this is fast for me on my powerbook. not sure what the problem could be. i see about 1-2 seconds, not 5.
I ran the builds for Apr 9th and Apr 13th once again on 3 different G4 Macs, to see whether (a) the smoketest machine could reproduce the times that were previously measured (i.e., had that machine changed), and/or (b) whether that machine was somehow showing a response that other similar machines were not showing. Here are those results. First Visit Subsequent Visits Apr9 Apr13 % Apr9 Apr13 % ---------------------------------------------------------------------------- 500MHz/128MB/G4 2450 2377 97% 2101 2083 99% 450MHz/128MB/G4 2793 2709 97% 2366 2365 100% 450MHz/128MB/G4 - smoketest 3452 3718 108% 2905 3314 114% All machines 256MB RAM, VM ON (257), File Sharing OFF. So, the answer is (b): that machine is flat out showing something that is not happening on two similar machines, but is doing so reliably (i.e. this does not appear to be case that the machine has changed in some way). Note that even before this regression, it was running this test about 25% slower than another G4/450. Now it is 40% slower on the same basic hardware. sfraser or pinkerton: is there a good time to you to come poke around at this machine to figure out what is "wrong" with this machine? I don't want to "tune for the test", but I don't want to test in a way that isn't a mainstream configuration.
My top guess: the virus checker on the machine is killing file I/O. I'd be happy to vet it.
so um, do we know why this is assigned to me?
cuz yer a loozer.
sfraser had a look through the mac where these tests are run, and identified a few things that were suboptimal. We decided to just try the most likely, and temporarily disabled the virus software that is in place on that Mac, but not on the other two that I tested yesterday. So, rather dully, it turns out that this was the cause. With that disabled, the times show that the measured slowdown between apr09 and apr13 was a "bad reaction" between a change in mozilla and the virus checking software. First Visit Subsequent Visits Apr9 Apr13 % Apr9 Apr13 % ---------------------------------------------------------------------------- smoketest - no virus checker 2824 2907 103% 2441 2397 98% I've re-enabled the virus checking on that machine, pending some discussion on the right configuration to test on the mac. Given that this is tied to the virus checking, it would hint at some change in either file or network I/O that mac is sensitive about. Any mac-heads motivated to hunt this down further? (Taking bug from pav for now, so alecf doesn't taunt him further ...).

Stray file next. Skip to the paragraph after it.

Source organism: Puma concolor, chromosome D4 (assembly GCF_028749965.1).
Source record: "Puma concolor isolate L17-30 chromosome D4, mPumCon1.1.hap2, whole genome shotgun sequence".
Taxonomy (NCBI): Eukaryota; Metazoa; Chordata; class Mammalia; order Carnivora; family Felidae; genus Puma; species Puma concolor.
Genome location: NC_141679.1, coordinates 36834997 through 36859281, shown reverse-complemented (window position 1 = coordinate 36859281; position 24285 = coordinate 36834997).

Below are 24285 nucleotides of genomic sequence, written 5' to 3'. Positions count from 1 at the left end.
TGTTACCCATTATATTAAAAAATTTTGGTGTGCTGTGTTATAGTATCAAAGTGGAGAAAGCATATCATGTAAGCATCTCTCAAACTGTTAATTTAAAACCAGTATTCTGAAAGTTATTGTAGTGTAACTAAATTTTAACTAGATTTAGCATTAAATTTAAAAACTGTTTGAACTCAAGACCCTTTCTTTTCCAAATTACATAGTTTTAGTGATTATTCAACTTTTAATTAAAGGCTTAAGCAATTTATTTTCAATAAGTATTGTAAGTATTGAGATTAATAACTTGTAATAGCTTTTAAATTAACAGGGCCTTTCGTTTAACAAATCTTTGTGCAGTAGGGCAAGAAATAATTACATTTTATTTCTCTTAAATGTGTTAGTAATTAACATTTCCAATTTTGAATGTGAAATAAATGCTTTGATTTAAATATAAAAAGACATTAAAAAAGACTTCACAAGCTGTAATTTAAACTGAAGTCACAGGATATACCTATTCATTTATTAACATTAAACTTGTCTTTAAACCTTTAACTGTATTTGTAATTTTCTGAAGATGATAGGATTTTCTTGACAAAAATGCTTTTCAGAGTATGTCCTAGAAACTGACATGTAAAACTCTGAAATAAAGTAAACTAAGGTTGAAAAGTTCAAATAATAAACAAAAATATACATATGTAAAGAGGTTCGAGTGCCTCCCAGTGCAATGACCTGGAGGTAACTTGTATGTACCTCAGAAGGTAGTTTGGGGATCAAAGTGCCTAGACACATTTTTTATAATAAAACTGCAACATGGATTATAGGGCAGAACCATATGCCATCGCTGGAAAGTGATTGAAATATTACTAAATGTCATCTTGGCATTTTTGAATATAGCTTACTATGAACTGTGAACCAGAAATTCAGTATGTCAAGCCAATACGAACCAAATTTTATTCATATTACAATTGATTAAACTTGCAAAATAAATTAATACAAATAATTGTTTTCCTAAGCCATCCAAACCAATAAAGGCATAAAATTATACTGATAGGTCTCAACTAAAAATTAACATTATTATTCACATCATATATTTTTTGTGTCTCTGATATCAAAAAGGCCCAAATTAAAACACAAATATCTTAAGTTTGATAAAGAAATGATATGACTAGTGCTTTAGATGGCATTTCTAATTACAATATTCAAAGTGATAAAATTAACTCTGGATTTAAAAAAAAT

Assignee: pavlov → jrgm
To what end? To show that virus checkers make file I/O performance really suck? I think we know that already; we should just file that in the back of our minds, turn off the virus checking on this machine, and get on with life. jrgm: any plans to rerun the page loading tests for a set of older builds with virus checking off? It would be nice to re-write the page-loading history now we know about this.
Yes, virus checkers make file I/O performance suck. However, the win98 machine that is tested is also running a virus checker (in continuous scan mode) and it did not show a 14% increase during the same period, for the same code changes. My question was directed towards "how come. Why only the Mac? Did someone make a Mac-unfriendly assumption in their code". But, if Mac people are comfortable with letting that anomaly pass, then there is nothing further to look at. (Yeah, and I'm tired of this bug too). As far as disabling the virus checker on the Mac, I'll go with what you and/or pinkerton, etc. recommend as the best test environment. However, since I don't absolutely "control" that test machine, and given recent woes with win32 virii, I'd rather get consent before just doing this unannounced. chofmann, twalker: is it ok if we disable the virus checking on the Mac smoketest machine? As far as redoing some portion of the Mac tests, I think we'll just have to live with a Roger Maris asterisk for the existing results.